Romney names Ryan his VP pick, immediately hits trail with him


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Originally Posted Online: Aug. 11, 2012, 10:11 pm
Last Updated: Aug. 11, 2012, 10:16 pm
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By Bill Glauber and Don Walker,Milwaukee Journal Sentinel (MCT)

MANASSAS, Va. — His voice hoarse and his every move shadowed by Secret Service agents, U.S. Rep. Paul Ryan wound up the first day of the rest of his political life with a fiery speech in front of several thousand GOP supporters who came to see the new star of the Republican Party.

The GOP's 'Young Gun' reached the second rung of his party's national ladder Saturday when he was selected to be Mitt Romney's vice presidential running mate.

'His heart is still Janesville, Wisconsin, small-town America,' presumptive GOP presidential nominee Mitt Romney said of Ryan.

The 42-year-old Wisconsin congressman quickly brought a new generation of leadership to the GOP's national ticket and helped set a new tone in a tense national race against President Barack Obama.

'Hope and change has now become attack and blame,' Ryan said of the president's campaign strategy.

Quickly assuming an aggressive role in front of a flag-waving crowd assembled beneath a pavilion in the heart of this historic city, Ryan said: 'President Obama is our president and he has put all his policies in place and they're just not working.'

Ryan ridiculed what he called the 'crony capitalism' and 'corporate welfare' he said was practiced by the Obama administration and added that the last few years have brought 'debt, doubt, despair and decline.'

'We don't have to put up with this,' Ryan said.

Ryan's wife Janna, 10-year-old daughter Liza, and sons Charles, 8, and Sam, 7, appeared comfortable on the campaign trail.

And Ryan, even while wearing a blue sport coat on a sultry summer day, was at ease. As he left the stage, he gave a wave to hundreds of supporters and received raucous cheers in return.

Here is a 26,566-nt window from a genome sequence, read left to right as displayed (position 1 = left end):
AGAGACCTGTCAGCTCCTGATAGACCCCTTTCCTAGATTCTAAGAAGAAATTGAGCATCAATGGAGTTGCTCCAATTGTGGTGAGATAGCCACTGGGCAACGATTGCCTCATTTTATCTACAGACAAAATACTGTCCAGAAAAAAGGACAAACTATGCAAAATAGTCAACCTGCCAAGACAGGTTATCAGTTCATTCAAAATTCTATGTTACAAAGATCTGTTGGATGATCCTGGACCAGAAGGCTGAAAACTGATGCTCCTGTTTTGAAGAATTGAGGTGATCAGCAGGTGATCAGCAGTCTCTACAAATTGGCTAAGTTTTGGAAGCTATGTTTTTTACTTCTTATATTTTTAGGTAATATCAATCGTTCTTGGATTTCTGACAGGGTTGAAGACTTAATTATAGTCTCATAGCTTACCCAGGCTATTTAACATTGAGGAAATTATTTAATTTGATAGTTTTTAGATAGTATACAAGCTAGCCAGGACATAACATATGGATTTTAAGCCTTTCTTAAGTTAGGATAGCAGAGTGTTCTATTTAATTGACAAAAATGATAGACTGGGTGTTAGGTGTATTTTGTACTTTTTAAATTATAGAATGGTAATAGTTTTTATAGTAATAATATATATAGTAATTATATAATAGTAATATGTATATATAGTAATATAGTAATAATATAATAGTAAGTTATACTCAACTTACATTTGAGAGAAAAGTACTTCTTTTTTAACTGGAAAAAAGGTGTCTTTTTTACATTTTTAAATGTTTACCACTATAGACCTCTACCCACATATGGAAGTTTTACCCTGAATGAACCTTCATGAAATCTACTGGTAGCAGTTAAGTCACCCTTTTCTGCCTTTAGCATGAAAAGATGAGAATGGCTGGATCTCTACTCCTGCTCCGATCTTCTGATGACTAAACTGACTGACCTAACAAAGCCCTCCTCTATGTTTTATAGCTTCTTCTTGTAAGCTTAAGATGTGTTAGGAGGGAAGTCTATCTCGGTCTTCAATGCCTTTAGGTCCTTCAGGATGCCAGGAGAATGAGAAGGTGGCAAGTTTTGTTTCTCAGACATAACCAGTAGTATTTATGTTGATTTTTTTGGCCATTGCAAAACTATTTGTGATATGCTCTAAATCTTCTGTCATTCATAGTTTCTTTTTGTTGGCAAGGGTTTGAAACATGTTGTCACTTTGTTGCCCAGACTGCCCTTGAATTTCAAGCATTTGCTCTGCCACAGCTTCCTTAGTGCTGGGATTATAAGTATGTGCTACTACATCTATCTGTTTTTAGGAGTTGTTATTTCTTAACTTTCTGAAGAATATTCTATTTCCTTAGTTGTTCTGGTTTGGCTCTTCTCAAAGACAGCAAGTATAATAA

The crowds that showed up in Manassas, and two earlier campaign stops in Virginia, appeared thrilled to be part of the vice presidential rollout in a political battleground. Romney-Ryan placards appeared for the first time.

'Romney was very courageous to make this choice,' said Susan Roesch, a homemaker from McLean, Va. 'Romney is not scared to do the right thing for the country.'

'It helps Romney clearly define the differences with Obama,' said Roesch's husband, Jim, an electrical engineer. 'He stands for less government, less spending. Obama is for more taxing and more spending.'

In a sign that GOP strategists believe that Wisconsin's 10 electoral votes could be in play, Romney and Ryan are scheduled to appear in a rally Sunday at 6:05 p.m. at the Waukesha County Expo, 1000 Northview Road, in Waukesha.

According to the Marquette University Law School poll released on Wednesday, Obama leads Romney 50 percent to 45 percent among Wisconsin voters. Ronald Reagan was the last Republican to win a presidential race in Wisconsin in 1984.

Wisconsin Gov. Scott Walker, who called for Ryan to be on the national ticket, was delighted with the selection of a friend.

'He's the smartest person I know in politics,' Walker said during a news conference at Romney campaign headquarters in Wauwatosa. 'Yet he's one of the most humble.'

Reince Priebus, the Wisconsinite and chairman of the Republican National Committee, said in a statement, 'Across the country, Americans are hurting, but America's Comeback Team will offer us a new direction and a brighter future,'